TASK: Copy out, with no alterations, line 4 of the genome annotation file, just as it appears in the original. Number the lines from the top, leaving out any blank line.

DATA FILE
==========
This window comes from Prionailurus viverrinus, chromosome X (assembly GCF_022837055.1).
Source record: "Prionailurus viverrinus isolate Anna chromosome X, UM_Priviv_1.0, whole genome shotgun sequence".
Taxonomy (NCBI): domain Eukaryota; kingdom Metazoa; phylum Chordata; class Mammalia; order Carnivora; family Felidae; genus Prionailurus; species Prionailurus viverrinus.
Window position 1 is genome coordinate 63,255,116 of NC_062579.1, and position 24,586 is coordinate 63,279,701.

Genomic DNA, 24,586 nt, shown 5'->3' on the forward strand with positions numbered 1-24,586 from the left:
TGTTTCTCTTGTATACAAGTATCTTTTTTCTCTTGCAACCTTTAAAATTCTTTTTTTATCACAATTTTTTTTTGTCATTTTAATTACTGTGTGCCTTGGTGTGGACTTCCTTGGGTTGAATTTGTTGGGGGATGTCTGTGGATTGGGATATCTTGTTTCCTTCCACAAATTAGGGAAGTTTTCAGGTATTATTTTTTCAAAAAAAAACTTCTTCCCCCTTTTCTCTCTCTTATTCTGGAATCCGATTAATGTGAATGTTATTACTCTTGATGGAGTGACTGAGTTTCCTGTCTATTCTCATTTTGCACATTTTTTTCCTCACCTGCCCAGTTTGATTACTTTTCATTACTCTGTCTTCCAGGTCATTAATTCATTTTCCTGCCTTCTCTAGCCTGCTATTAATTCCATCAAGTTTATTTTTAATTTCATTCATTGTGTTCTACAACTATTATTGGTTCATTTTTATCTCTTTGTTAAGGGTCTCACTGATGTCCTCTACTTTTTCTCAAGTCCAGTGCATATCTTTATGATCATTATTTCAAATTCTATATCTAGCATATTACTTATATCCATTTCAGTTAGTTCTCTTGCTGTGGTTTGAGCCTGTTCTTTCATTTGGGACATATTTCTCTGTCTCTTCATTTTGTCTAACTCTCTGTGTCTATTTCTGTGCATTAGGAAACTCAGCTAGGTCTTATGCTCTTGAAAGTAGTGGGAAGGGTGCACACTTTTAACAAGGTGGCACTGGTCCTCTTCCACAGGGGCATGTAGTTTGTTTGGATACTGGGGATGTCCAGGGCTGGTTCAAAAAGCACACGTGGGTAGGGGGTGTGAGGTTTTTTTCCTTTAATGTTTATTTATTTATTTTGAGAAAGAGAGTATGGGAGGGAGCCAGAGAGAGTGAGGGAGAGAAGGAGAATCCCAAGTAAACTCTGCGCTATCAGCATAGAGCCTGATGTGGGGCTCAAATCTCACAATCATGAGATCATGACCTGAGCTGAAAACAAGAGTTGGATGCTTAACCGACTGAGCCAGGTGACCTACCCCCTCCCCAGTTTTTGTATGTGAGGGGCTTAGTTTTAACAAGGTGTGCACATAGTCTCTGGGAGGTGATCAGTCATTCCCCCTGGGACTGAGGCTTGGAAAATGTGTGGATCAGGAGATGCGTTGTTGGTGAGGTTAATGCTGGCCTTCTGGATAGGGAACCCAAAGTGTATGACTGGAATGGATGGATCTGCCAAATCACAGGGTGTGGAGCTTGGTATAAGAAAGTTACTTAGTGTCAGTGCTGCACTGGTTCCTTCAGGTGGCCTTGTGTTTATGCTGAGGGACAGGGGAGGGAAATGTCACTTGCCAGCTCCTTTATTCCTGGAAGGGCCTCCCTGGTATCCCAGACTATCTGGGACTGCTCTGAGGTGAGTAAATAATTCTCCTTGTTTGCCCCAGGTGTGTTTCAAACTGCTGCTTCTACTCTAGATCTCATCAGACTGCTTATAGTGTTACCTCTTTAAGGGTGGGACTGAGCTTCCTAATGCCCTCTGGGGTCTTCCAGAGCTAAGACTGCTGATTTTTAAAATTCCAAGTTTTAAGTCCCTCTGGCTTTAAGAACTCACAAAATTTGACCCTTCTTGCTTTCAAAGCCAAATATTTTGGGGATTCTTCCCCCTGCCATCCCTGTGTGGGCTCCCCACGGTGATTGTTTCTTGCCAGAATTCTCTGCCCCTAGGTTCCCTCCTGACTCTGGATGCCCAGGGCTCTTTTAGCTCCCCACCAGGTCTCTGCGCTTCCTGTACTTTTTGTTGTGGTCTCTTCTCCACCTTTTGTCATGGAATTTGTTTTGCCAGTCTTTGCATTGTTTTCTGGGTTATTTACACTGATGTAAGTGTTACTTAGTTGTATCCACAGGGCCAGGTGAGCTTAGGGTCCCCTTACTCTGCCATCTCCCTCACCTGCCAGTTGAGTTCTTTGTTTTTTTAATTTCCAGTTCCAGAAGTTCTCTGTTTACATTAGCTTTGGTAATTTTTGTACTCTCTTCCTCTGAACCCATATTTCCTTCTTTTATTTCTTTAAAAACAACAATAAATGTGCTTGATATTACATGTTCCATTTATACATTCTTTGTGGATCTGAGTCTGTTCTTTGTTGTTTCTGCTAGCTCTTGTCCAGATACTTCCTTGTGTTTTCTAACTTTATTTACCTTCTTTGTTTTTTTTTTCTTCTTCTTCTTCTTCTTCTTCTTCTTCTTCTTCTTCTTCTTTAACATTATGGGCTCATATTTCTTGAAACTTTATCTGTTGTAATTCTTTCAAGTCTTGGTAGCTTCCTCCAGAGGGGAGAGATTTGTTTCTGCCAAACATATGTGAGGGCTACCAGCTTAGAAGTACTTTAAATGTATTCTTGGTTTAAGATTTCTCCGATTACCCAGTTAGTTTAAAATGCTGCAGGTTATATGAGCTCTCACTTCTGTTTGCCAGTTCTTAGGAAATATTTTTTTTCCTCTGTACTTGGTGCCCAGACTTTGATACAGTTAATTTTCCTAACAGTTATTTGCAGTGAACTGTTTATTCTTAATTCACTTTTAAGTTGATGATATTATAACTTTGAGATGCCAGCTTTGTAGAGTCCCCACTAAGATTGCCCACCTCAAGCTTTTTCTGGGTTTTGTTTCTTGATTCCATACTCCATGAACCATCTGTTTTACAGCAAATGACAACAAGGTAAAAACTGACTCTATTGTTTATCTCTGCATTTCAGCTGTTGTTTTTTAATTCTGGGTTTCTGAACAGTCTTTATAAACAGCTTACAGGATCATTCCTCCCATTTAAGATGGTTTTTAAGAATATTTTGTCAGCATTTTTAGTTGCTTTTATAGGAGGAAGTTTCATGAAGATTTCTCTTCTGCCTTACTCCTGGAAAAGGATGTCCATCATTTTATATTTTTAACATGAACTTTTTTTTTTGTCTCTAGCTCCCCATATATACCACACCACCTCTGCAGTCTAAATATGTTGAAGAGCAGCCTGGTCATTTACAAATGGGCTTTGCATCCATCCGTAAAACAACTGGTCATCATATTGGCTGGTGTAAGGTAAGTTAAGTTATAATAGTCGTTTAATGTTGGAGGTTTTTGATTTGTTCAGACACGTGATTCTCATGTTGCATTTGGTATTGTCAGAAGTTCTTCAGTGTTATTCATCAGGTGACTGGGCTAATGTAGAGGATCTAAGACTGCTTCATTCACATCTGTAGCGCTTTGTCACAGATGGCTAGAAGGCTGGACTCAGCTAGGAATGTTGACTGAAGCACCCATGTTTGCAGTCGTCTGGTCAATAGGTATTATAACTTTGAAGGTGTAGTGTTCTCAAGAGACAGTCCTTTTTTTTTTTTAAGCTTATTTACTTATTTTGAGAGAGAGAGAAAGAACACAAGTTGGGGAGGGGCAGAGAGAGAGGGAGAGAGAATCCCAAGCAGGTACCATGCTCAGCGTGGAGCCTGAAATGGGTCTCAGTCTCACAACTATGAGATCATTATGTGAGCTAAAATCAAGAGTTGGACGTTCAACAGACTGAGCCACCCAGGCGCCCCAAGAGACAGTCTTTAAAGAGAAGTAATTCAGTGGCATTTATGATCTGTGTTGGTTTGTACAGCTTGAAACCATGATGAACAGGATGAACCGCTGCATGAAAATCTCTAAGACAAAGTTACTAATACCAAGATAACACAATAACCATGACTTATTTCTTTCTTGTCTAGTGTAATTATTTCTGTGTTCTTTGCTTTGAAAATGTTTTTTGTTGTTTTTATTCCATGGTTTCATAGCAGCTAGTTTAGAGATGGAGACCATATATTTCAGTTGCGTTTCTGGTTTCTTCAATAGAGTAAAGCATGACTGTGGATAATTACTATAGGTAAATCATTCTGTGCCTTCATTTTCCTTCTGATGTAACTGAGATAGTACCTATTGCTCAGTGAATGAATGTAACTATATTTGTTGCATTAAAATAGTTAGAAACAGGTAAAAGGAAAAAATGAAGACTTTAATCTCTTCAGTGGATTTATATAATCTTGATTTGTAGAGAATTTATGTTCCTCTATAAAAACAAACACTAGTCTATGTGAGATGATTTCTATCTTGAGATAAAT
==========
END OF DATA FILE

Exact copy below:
Window position 1 is genome coordinate 63,255,116 of NC_062579.1, and position 24,586 is coordinate 63,279,701.